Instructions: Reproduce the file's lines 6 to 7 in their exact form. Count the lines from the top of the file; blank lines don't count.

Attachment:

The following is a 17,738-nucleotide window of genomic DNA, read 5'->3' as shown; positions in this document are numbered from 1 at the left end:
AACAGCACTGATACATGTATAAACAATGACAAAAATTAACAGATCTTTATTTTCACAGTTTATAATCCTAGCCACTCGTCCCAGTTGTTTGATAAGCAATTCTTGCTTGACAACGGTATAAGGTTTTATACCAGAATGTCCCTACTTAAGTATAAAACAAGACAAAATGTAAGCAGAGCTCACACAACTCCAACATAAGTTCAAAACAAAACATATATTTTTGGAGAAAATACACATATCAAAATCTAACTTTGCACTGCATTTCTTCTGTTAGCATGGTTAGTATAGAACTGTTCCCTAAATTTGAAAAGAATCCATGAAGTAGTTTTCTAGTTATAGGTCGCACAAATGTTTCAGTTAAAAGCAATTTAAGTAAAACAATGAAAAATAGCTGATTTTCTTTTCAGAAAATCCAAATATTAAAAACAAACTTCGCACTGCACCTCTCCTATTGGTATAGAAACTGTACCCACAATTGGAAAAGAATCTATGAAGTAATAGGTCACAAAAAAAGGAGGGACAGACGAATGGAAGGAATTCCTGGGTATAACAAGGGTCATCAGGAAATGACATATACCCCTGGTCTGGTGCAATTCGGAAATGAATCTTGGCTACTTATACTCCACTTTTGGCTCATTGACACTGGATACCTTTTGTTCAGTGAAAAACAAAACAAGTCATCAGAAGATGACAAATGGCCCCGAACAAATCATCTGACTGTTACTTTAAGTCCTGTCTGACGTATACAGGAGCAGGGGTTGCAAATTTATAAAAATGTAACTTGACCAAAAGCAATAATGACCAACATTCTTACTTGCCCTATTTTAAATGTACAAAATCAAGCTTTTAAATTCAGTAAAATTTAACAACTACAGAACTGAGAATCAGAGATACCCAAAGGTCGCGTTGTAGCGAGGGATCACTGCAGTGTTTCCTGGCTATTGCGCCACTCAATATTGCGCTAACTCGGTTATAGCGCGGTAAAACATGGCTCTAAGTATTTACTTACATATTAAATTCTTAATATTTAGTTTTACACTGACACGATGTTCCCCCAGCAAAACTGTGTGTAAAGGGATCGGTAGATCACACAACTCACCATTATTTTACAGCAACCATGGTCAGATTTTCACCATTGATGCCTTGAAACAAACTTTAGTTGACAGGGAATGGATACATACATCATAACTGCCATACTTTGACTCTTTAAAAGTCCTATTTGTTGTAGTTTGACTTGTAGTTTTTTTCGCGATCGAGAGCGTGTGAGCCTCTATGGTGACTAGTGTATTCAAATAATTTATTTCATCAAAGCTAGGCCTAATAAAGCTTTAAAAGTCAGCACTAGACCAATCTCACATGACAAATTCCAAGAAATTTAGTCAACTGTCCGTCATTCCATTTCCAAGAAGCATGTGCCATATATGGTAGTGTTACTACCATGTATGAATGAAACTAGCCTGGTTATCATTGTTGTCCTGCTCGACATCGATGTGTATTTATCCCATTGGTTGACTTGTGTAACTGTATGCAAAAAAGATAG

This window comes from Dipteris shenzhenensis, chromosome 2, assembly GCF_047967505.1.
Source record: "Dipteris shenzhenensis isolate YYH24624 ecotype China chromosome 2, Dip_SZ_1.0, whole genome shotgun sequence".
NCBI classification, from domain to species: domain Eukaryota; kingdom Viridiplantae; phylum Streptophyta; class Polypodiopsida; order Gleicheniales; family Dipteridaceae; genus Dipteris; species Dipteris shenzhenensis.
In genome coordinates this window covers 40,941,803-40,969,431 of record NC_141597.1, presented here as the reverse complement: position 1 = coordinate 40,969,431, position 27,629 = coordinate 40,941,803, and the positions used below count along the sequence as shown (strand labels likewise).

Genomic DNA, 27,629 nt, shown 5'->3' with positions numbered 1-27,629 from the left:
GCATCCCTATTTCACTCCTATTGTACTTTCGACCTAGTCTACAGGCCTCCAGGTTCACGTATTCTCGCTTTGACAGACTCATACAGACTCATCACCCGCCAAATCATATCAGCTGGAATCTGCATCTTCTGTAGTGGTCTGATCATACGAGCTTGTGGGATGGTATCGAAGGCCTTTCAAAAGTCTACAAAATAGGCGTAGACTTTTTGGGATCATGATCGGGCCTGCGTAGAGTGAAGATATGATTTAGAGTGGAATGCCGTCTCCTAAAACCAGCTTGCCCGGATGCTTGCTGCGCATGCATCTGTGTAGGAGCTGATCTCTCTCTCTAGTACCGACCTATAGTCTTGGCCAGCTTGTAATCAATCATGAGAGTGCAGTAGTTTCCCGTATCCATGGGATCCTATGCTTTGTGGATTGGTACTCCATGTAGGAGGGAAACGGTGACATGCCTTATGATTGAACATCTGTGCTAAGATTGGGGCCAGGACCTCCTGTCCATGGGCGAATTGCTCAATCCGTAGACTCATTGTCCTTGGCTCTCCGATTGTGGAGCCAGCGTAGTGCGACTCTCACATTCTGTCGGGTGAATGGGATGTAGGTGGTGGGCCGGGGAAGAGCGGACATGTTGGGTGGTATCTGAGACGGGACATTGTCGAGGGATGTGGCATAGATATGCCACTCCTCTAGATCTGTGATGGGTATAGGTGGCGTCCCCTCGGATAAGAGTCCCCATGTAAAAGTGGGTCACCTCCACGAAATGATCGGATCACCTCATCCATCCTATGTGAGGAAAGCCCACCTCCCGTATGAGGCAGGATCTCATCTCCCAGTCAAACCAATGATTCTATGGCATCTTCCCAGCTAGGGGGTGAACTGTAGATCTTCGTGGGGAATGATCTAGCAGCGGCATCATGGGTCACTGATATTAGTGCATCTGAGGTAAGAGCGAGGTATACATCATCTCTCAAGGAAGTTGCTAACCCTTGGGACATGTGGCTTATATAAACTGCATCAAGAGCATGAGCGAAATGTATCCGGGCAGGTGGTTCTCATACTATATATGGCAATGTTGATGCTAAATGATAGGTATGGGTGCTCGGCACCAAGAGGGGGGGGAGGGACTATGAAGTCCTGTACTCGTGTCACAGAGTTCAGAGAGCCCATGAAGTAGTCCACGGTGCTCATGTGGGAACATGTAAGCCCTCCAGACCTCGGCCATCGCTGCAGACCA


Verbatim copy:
In genome coordinates this window covers 40,941,803-40,969,431 of record NC_141597.1, presented here as the reverse complement: position 1 = coordinate 40,969,431, position 27,629 = coordinate 40,941,803, and the positions used below count along the sequence as shown (strand labels likewise).

Genomic DNA, 27,629 nt, shown 5'->3' with positions numbered 1-27,629 from the left: